Before I found this forum (as a labrador layperson, if you will) I knew to ask about hips, maybe elbows, but elbows weren't as "important" as hips. :rolleyes:

Now, I will/would ask about EIC, heart, eyes, CNM, as well as others (allergies, GI issues, seizures etc). Because of this article and other postings (mostly by you Anne, regarding EIC/CNM! ;))

Great! Just for the record though... I honestly think sound elbows are MORE important to have than hips due to more weight being born on the dogs front (at least 60%). Many dogs can live without much issue w/ HD but many elbow issues are often very debilitating. Anne
 

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I'd heard of hips, eyes, seizures, but EIC was unknown when I got Puff (2001). Having seen an AKC Lab suffer with it, it'd now be one of the things I'd want tested.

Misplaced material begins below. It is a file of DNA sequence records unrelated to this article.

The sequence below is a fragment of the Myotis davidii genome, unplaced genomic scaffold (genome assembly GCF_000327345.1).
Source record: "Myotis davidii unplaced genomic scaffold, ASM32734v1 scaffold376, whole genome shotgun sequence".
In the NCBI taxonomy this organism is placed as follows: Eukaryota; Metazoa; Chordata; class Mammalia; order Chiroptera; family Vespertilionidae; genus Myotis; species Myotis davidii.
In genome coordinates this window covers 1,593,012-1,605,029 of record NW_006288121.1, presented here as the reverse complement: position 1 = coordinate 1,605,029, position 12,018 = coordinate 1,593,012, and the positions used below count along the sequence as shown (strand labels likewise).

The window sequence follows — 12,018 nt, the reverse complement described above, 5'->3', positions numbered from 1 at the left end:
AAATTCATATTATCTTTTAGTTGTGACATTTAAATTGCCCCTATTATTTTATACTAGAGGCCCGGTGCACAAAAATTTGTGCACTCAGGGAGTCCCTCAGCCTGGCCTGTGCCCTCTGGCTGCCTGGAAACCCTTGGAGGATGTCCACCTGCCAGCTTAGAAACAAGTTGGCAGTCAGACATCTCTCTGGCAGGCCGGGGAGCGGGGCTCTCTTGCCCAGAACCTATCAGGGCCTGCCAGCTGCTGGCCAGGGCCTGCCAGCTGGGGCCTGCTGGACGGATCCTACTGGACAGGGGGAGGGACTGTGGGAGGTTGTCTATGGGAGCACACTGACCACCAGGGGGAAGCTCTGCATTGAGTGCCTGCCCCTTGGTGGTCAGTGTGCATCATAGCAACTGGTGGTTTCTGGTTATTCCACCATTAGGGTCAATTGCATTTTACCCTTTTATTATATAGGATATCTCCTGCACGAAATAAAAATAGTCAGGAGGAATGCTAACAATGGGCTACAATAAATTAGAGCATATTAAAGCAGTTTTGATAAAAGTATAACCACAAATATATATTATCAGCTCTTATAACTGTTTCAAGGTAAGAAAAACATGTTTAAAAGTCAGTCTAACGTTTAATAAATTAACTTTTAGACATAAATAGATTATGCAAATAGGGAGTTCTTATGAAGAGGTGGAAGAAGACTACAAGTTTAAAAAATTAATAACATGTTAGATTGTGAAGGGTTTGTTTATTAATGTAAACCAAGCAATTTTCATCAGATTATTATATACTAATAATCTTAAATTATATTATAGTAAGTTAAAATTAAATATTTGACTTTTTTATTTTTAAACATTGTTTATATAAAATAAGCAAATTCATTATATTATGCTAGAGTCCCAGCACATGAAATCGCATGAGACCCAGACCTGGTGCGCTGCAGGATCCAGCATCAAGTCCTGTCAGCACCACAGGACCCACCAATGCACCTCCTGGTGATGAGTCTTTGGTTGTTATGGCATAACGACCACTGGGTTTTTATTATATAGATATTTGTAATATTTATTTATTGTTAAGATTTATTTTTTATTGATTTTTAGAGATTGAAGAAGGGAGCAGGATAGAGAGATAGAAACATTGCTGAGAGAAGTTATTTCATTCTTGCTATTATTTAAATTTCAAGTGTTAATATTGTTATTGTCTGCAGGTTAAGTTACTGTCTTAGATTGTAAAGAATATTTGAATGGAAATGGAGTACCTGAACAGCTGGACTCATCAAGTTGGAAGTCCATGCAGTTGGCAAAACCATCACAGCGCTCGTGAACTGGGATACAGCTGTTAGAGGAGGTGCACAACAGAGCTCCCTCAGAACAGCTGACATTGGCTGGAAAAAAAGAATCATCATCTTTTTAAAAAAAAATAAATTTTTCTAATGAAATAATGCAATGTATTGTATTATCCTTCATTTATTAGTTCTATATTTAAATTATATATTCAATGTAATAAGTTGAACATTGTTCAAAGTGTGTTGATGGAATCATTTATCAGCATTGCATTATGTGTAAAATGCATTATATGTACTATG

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Great! Just for the record though... I honestly think sound elbows are MORE important to have than hips due to more weight being born on the dogs front (at least 60%). Many dogs can live without much issue w/ HD but many elbow issues are often very debilitating. Anne
I agree, the idea that hips were more important was an old one, my view has most definitely changed since then! :)
 

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It's important to remember that there are many uncommon heritable conditions that can occur in Labradors and any breed of dog for that matter. I personally know literally hundreds of show bred Labradors very well in the last 12 years and I don't know anyone who has one with EIC. I'm not saying that it isn't out there but it's very uncommon.